Chodesh Tov! It’s Rosh Chodesh Elul – the last month of our spiritual fiscal year! Following the advice of a friend, I recently did a time audit, and I loved the process. I logged what I did every 15 minutes of my 168 hour week! I did this for 2 weeks. It’s super revealing! After you’ve logged your time, you look at the blocks of time by category and are able to see where you’re actually spending your time. Then the whole point is to use what you learned to help you manage or plan how you use your time in a given week. In other words, to make sure you’re spending your time in the things you want to and value. It seems to me that this is similar to what we’re meant to do during the month of Elul: A spiritual time audit.
One of God’s greatest gift to us is time, and He gives it to us on equal terms. We all have the same 168 hours in a week, and an unknown span of years which, as I get older, I realize are all too short. Yet, we often spend our time on things that in the Rambam’s words “neither help nor save.” That is what he also refers to as the “slumber of life” – our preoccupation with highly physical pursuits and the vanities of life, at the expense of the things that if we were honest with ourselves, we’d realize truly matter.
It’s so easy for time to slip by in tasks that don’t fulfill us and are not aligned with our values. We look back at our weeks, and can’t find what we really achieved, what were we so busy with. Where were the nuggets of meaning and joy? That’s why I try to plan my weeks before I’m actually in them. It yields much better results. For, as time management expert Laura Vanderkam says, “We cannot make more time, but time will stretch to accommodate what we chose to put into it.” And if I don’t put into it what I want and care for, a whole list of other less meaningful things will take over my time.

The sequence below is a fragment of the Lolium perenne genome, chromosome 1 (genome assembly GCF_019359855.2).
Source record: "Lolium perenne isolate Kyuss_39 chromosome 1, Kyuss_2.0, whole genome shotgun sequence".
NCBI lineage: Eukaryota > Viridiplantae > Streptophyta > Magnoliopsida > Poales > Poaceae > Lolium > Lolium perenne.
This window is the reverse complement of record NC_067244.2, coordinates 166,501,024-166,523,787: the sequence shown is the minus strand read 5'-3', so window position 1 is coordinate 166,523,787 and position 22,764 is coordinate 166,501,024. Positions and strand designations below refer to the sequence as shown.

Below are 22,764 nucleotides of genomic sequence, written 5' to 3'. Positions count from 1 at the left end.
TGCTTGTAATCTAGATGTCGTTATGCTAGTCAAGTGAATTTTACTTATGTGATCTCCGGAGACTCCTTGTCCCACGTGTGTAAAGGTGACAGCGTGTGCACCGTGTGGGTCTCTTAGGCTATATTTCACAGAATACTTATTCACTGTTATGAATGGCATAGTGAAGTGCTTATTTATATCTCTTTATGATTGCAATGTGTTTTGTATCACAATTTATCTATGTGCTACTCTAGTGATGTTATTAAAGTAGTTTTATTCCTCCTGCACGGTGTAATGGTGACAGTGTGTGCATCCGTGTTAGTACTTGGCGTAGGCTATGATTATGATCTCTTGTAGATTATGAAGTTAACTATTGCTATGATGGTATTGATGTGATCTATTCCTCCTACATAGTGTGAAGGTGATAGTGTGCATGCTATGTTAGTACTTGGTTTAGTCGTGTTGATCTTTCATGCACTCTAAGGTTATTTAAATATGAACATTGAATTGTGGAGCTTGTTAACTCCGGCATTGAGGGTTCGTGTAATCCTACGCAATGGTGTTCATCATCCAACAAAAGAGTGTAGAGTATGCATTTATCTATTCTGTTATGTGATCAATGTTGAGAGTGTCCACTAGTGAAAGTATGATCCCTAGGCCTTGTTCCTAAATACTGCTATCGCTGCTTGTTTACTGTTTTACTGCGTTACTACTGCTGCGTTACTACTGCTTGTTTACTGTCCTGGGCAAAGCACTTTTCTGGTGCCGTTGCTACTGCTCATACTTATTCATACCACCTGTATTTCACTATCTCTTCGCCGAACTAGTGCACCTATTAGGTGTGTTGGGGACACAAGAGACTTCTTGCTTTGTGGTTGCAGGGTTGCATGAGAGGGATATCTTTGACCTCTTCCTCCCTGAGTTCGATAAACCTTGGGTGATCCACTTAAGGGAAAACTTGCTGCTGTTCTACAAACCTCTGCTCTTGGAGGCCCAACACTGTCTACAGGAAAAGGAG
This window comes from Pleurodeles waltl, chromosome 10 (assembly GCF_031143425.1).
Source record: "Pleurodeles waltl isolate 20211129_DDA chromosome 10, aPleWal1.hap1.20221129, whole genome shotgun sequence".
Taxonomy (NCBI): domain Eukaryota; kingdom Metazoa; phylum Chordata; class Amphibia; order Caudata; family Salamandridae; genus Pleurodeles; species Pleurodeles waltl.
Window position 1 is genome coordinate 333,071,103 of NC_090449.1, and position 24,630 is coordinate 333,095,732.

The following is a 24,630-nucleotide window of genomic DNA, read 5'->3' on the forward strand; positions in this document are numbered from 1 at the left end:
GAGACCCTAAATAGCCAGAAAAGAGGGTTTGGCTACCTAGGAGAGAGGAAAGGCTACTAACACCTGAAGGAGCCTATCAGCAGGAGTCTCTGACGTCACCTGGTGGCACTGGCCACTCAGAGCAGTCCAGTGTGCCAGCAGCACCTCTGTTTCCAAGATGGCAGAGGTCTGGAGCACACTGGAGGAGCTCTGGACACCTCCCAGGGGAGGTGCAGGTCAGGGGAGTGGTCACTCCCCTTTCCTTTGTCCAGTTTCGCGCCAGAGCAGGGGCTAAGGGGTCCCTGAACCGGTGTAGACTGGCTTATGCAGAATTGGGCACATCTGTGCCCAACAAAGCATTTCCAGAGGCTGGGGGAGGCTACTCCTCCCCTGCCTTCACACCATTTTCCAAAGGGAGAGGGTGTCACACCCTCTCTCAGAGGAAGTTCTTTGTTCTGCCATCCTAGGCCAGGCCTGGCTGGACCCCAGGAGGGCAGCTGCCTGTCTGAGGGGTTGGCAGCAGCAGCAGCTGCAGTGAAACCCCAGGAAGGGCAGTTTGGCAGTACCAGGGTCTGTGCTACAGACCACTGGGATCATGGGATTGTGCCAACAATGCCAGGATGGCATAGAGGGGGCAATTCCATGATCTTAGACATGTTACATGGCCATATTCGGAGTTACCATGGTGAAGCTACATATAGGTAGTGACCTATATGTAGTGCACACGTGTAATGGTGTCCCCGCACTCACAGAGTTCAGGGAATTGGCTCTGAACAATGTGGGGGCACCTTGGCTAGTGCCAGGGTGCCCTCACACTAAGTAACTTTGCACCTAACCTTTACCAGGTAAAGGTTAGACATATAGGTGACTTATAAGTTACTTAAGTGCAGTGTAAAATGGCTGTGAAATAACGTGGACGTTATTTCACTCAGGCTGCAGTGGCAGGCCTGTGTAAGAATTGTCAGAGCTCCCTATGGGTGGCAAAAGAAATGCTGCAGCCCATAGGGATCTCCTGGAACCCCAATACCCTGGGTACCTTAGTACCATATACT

Tomorrow we start blowing the shofar up until the second to last day of the month of Elul. Why? Because it’s a time to make a spiritual accounting. Yes, the shofar blows let us know that Rosh Hashanah is coming. But, more than that, they alert us to do our spiritual time audit. “Prepare for Rosh Hashanah now” say the shofar blows. Because if I want to set the spiritual course of my next twelve months, it’s probably a good idea to take stock of how I did the previous eleven.
“When we focus on what matters, we can build the lives we want, in the time we’ve got,” -Laura Vanderkam, Author on Time Management.
This clearly means that we have to set priorities! How do we do that? Here’s a suggestion:
1- Imagine yourself standing in Elul of next year.
2- Divide your life into three areas: your relationship with G-d, your relationship with yourself, and your relationship with others.
3- Ask yourself, what do you want your spiritual time audit to show? What growth do you want to achieve in these three areas?
The above three categories should remind you of the “Unetaneh Tokef” prayer which we all know from Rosh Hashanah. While describing what could fare with our allotted time for the coming year, it also gives us the answer as to how best approach our time.
Divide it into three categories: teshuva (your relationship with yourself), tefillah (your relationship with G-d), and tzedakah (your relationship with others).
Taking these three categories as a starting point, we can now audit the time of the year past, and project where we want to be when, G-d willing, we do our audit in a year’s time. That is, we will get to Rosh Hashanah with a plan for our year before we’re actually in it!
Have you ever done a time audit? How would you want your life to look in a year’s time in each of these three areas?